Mediation of divorce cases became a major movement in the 1980’s. Bruce Louden was a pioneer nationally in the mediation field, mediating cases since 1981 and speaking on such at national lawyer conferences in 1983 and 1989, and a Connecticut seminar in 1992.
Divorce mediation is not therapy or marriage counseling, although we consider it a more therapeutic way to go through the divorce process. There also is a common misconception that mediation is designed to preserve or reconcile marriages. Most people who go through mediation in fact end up divorced. However, studies show that 90% of the parties who go through mediation remain satisfied with their settlements and abide by them.
Divorce mediation requires three people who wish to go about consideration of terminating a marriage in a special manner: two reasonable spouses and a mediator acting as a guide/facilitator. The success of mediation depends upon the candor, desire, sensitivity and competence of the three participants. If spouses or partners are acting in good faith and wish to deal openly and reasonably with each other, and if they work with a competent and caring mediator, the result generally is positive.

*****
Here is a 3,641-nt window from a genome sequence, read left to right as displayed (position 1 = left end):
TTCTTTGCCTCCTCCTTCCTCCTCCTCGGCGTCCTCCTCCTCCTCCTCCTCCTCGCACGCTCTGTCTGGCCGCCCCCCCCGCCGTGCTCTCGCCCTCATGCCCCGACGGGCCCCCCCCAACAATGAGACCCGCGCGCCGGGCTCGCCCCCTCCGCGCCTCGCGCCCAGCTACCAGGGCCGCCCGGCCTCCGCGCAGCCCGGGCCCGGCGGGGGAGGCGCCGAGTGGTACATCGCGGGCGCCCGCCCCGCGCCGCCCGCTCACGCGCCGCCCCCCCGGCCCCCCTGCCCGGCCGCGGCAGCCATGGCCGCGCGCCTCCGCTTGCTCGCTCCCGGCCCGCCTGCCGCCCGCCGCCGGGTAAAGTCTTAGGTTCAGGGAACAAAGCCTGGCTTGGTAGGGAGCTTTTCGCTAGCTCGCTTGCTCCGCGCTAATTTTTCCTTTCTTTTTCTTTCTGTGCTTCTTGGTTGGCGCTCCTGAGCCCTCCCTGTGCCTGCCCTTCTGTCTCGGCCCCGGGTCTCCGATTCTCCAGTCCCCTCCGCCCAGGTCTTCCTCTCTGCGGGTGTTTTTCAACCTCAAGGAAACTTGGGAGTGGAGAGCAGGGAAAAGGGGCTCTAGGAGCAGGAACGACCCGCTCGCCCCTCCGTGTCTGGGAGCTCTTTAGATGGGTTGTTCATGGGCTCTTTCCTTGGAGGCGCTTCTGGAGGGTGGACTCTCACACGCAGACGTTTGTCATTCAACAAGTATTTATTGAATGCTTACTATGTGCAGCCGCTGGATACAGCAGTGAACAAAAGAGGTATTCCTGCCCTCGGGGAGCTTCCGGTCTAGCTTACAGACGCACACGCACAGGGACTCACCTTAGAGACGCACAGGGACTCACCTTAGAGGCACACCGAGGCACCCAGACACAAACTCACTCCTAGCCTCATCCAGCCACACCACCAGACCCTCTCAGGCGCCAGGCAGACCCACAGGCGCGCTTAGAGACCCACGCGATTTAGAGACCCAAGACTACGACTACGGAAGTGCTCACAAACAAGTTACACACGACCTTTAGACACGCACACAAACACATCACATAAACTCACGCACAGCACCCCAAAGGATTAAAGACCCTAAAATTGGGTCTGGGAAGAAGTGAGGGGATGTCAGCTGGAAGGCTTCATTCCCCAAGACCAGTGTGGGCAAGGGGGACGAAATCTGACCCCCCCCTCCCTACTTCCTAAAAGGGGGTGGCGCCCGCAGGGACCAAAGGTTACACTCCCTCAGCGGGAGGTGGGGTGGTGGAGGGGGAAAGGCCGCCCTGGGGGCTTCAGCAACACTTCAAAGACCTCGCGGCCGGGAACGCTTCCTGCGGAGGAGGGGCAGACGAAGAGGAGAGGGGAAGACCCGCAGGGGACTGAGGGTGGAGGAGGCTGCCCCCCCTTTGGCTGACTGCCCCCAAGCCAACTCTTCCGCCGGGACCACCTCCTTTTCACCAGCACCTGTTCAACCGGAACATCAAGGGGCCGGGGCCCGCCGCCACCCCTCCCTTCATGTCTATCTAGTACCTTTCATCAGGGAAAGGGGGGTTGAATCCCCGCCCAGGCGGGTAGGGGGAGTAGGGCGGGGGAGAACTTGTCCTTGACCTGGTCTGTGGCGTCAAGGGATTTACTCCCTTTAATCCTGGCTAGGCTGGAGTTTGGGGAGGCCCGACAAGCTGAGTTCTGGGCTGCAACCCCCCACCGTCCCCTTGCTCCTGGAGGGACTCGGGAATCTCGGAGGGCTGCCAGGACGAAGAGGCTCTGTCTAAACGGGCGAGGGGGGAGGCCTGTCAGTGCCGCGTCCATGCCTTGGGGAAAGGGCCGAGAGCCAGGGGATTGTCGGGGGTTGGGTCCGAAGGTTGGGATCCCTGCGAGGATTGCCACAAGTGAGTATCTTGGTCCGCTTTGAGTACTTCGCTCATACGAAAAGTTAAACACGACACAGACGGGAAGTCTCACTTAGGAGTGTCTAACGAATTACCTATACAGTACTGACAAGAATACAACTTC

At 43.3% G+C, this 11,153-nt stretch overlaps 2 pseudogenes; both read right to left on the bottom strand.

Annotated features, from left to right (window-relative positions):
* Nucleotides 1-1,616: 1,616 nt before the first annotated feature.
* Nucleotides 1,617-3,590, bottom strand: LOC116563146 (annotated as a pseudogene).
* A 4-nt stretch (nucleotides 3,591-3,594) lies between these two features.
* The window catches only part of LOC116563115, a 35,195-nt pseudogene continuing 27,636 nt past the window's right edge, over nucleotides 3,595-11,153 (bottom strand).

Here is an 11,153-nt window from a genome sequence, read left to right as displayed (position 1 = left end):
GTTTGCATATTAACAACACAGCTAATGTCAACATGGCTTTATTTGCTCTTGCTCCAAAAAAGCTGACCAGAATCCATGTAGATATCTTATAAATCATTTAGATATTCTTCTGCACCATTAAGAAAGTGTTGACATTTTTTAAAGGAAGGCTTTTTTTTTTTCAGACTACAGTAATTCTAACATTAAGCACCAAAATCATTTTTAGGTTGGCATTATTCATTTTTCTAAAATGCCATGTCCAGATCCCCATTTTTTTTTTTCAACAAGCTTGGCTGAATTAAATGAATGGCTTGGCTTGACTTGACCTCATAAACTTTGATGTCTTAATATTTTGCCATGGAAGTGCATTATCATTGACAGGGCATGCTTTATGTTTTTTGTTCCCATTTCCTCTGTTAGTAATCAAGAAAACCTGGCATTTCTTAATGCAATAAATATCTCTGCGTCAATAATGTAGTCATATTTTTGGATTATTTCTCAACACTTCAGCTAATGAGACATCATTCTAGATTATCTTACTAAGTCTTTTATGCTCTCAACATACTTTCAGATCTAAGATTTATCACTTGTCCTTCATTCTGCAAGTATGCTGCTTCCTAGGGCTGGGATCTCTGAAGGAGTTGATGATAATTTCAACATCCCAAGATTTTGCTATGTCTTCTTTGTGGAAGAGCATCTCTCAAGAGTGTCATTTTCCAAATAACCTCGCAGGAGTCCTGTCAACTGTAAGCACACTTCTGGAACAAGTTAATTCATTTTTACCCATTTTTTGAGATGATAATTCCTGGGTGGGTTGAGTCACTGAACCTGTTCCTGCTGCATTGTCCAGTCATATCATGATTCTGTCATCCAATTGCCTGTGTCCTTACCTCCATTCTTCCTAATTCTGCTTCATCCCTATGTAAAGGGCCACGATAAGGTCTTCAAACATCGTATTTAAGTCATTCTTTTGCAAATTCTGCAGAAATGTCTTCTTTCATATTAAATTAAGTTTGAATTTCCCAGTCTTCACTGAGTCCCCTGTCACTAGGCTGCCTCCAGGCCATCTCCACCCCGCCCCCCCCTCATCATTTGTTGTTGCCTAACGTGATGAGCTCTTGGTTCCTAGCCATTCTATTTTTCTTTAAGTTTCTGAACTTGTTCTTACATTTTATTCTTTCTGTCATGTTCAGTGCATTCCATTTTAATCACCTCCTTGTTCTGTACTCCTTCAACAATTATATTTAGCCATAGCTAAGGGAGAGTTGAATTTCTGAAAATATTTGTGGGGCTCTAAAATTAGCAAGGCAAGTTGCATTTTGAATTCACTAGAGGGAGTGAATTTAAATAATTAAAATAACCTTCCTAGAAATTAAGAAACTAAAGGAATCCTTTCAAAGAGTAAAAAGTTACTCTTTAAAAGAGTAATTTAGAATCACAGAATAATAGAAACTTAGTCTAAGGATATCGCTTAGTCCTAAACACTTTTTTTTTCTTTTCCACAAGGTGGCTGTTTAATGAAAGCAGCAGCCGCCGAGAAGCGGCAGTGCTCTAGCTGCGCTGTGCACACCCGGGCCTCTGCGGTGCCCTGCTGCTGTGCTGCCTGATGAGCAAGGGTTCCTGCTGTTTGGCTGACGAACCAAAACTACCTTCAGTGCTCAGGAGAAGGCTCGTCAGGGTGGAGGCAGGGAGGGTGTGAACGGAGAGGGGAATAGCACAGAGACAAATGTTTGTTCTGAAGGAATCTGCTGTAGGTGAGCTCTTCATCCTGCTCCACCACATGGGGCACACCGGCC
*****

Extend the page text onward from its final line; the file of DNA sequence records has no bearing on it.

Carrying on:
We view a mediator’s job as helping couples see that their relationship, especially when children are involved, is not ending. Rather, the family relationships are being restructured. In the process everyone’s needs will be examined and revised, as family arrangements are made in a cooperative manner.
Premarital and Postmarital Agreements
Unmarried Couples with Children
Private Special Master/Arbitrator